Image of the Pleiades star cluster, (right), or Messier 45 (M45), from SEDS, taken with the 0.9-m Telescope of Kitt Peak National Observatory, in 1975. Credit: AURA/NOAO/NSF
I just can't get enough of these Deep Sky Obejcts, and turns out the constellation of Taurus has two very famous ones: the Crab Nebula and these Pleiades.
The brightest seven of the Pleiades star cluster's more than three thousand stars are known as the Seven Sisters. They are easily visible to the eye (barring light pollution), and were mentioned by Homer and in the Bible, in about 750 B.C.
The zodiac sign Taurus is an Earth sign, symbolized by a bull. It's a fixed sign too, and since Earth also has qualities that you might call fixed, Taurus is the most...well, fixed, of all the signs. You know--loyal and steady and strong.
As a Pisces, I think of Taureans at their best as providing riverbanks to my wandering waters.
I have had some good Taurus friends, but sometimes Earth feels overly confining to Water, and Water can seem foolishly undisciplined to Earth.
My friend Jim, for instance, was a classic Taurus. Tall and handsome, with shoulders fit for a yoke, Jim was a earthy, sensual man. And fixed to the point of rigidity, when he was young.
One evening Bink, Jim, and I played Monopoly together. Everything went well, until Jim realized that I was cheating. I wasn't hiding it--I always thought you were supposed to cheat at Monopoly. I mean, otherwise, it's just a boring, predictable game. What's the point?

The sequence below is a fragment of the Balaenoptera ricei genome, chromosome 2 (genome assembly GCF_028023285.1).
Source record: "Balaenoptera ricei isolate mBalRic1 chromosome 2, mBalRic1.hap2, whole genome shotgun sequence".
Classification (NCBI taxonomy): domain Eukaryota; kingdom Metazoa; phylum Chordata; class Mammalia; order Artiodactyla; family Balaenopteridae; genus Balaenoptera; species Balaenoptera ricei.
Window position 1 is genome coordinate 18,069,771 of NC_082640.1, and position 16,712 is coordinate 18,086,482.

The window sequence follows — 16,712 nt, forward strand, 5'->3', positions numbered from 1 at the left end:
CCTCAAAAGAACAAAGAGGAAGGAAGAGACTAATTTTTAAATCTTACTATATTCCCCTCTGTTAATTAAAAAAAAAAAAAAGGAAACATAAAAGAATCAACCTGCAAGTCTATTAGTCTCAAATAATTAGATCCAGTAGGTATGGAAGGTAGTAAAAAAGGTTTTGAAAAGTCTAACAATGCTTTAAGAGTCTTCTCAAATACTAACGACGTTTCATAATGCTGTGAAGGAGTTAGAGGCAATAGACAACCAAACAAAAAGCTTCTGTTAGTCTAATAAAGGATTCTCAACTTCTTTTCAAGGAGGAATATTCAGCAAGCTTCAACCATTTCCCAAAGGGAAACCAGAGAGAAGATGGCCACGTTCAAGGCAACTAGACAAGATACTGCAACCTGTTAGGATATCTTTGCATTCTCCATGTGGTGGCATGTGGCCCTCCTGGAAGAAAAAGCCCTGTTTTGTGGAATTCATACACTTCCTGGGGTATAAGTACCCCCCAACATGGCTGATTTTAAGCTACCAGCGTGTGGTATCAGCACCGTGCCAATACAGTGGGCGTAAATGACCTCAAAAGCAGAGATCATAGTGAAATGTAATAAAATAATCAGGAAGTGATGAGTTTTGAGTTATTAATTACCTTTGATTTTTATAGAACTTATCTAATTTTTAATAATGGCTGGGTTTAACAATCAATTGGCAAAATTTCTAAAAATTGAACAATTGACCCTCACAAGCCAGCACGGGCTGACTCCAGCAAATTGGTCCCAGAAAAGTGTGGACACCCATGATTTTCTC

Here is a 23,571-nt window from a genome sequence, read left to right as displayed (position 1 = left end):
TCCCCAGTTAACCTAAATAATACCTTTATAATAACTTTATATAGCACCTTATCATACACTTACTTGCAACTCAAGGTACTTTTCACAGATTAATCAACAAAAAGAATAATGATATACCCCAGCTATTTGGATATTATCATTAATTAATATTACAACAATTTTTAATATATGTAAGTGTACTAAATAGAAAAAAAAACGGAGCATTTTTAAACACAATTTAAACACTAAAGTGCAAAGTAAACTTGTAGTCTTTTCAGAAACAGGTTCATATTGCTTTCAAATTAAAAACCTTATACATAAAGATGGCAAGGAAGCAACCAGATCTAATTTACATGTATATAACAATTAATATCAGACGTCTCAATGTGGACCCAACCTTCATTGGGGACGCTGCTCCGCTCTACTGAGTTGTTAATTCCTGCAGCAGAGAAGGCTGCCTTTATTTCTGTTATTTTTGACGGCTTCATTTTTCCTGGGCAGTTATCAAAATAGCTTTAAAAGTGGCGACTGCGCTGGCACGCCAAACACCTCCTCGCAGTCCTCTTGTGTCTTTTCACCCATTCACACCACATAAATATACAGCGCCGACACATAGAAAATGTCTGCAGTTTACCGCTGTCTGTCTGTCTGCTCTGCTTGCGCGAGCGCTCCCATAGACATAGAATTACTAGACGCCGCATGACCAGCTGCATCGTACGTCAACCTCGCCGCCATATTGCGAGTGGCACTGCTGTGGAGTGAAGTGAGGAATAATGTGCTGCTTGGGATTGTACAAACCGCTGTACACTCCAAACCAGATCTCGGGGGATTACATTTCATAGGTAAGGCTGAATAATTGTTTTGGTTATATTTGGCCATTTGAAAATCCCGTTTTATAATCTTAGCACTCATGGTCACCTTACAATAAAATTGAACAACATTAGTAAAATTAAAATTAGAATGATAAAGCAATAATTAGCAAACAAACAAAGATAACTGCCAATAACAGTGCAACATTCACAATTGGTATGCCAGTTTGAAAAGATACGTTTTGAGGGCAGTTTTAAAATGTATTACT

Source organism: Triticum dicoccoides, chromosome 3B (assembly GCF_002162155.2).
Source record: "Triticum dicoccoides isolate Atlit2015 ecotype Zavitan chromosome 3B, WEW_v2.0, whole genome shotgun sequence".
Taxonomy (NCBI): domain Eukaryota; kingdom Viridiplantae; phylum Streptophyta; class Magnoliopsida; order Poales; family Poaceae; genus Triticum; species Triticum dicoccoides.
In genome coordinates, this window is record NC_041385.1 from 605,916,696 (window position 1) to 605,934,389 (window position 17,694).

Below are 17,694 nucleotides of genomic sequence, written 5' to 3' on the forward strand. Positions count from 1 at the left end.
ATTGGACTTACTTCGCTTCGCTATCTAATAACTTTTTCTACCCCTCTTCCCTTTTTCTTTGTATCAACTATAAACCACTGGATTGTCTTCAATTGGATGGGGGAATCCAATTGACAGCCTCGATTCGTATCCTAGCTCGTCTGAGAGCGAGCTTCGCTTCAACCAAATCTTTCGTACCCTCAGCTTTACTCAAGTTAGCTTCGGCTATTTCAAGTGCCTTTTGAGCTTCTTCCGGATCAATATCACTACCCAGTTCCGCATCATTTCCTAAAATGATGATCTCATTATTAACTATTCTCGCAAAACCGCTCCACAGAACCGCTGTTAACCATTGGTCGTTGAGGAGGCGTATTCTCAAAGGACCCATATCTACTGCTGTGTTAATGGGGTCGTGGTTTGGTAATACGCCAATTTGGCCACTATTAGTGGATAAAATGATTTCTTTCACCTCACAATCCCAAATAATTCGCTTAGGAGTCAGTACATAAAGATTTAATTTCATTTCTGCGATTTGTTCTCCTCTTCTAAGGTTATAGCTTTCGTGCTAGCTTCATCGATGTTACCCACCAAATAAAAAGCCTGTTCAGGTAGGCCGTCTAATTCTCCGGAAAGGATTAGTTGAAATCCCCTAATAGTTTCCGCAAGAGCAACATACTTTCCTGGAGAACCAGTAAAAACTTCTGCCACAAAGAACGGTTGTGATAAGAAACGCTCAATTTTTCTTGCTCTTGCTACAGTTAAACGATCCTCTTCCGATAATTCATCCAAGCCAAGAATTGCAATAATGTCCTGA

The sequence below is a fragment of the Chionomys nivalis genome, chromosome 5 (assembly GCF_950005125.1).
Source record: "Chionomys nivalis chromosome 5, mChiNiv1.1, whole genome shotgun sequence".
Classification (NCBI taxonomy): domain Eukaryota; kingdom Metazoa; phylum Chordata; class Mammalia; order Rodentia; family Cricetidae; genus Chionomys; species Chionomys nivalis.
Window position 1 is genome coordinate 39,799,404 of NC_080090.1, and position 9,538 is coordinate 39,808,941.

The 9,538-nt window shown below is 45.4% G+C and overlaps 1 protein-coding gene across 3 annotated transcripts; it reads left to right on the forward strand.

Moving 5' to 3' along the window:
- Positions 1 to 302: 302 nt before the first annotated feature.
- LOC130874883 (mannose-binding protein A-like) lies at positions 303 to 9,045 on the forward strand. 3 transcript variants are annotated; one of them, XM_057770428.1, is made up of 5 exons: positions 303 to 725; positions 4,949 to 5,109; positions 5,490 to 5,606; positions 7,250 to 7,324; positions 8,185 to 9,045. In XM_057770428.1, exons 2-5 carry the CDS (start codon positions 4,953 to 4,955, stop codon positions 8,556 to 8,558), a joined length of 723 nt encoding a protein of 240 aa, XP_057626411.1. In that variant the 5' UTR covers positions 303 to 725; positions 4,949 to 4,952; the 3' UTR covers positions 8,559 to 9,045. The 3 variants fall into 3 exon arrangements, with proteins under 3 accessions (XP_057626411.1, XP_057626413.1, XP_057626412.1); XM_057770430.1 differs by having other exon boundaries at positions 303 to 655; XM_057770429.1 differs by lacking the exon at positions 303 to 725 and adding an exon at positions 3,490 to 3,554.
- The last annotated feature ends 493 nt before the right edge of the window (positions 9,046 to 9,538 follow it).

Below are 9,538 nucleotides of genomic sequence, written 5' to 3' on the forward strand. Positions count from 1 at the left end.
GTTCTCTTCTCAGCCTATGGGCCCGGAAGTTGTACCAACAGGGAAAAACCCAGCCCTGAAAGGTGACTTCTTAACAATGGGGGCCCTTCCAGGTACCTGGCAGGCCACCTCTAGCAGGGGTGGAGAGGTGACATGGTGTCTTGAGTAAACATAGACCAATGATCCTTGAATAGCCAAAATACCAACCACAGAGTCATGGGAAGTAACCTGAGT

But Jim was horrified.
No matter what I said, he didn't think it was funny at all. He took it as an assault upon All Good Things. Did I mention Tauruses are truthful? Jim was so upset with me for "lying," as he called it, and I was so clueless as to what the big deal was, we had to stop playing.
Because he was Bink's best friend, he and I tried to tolerate each other, but we weren't friends.
All zodiac signs are changeable to some extent, however, even the most fixed, under certain conditions. When Jim's conditions changed, so did our relationship.
Jim and his lover Bruce were caught in that early wave of HIV/AIDS, before anyone really knew what was going on, much less had medicine for it. Bruce died within a few months of being diagnosed. Bink and I stayed with Jim for the weekend of the funeral, and it was then he and I started to become friends. I didn't know it at the time, but I know now that just being there after a death is enough.
Jim lived with AIDS for five years, and during those years, he loosened up. And I guess I grew up some after Bruce's death and came to appreciate how great it is to know someone who doesn't go away, even if you annoy them. I stopped feeling the riverbanks as constrictions and started to accept them as support.
During this time, I decided to get my driver's license, and once Jim let me practice drive his BMW in a parking lot. I'd always thought he'd bought this boring looking (to me) car because it was a status symbol. Up until then, I'd mostly been practicing on a Ford Escort Pony, and as a new driver, I thought that little squib of a car was a big rush.
When I drove Jim's BMW, though, I had a revelation: people don't drive these cars just because they're status symbols. They drive them because they are powerful, smooth, calm, dependable, sexy.
And close to the earth.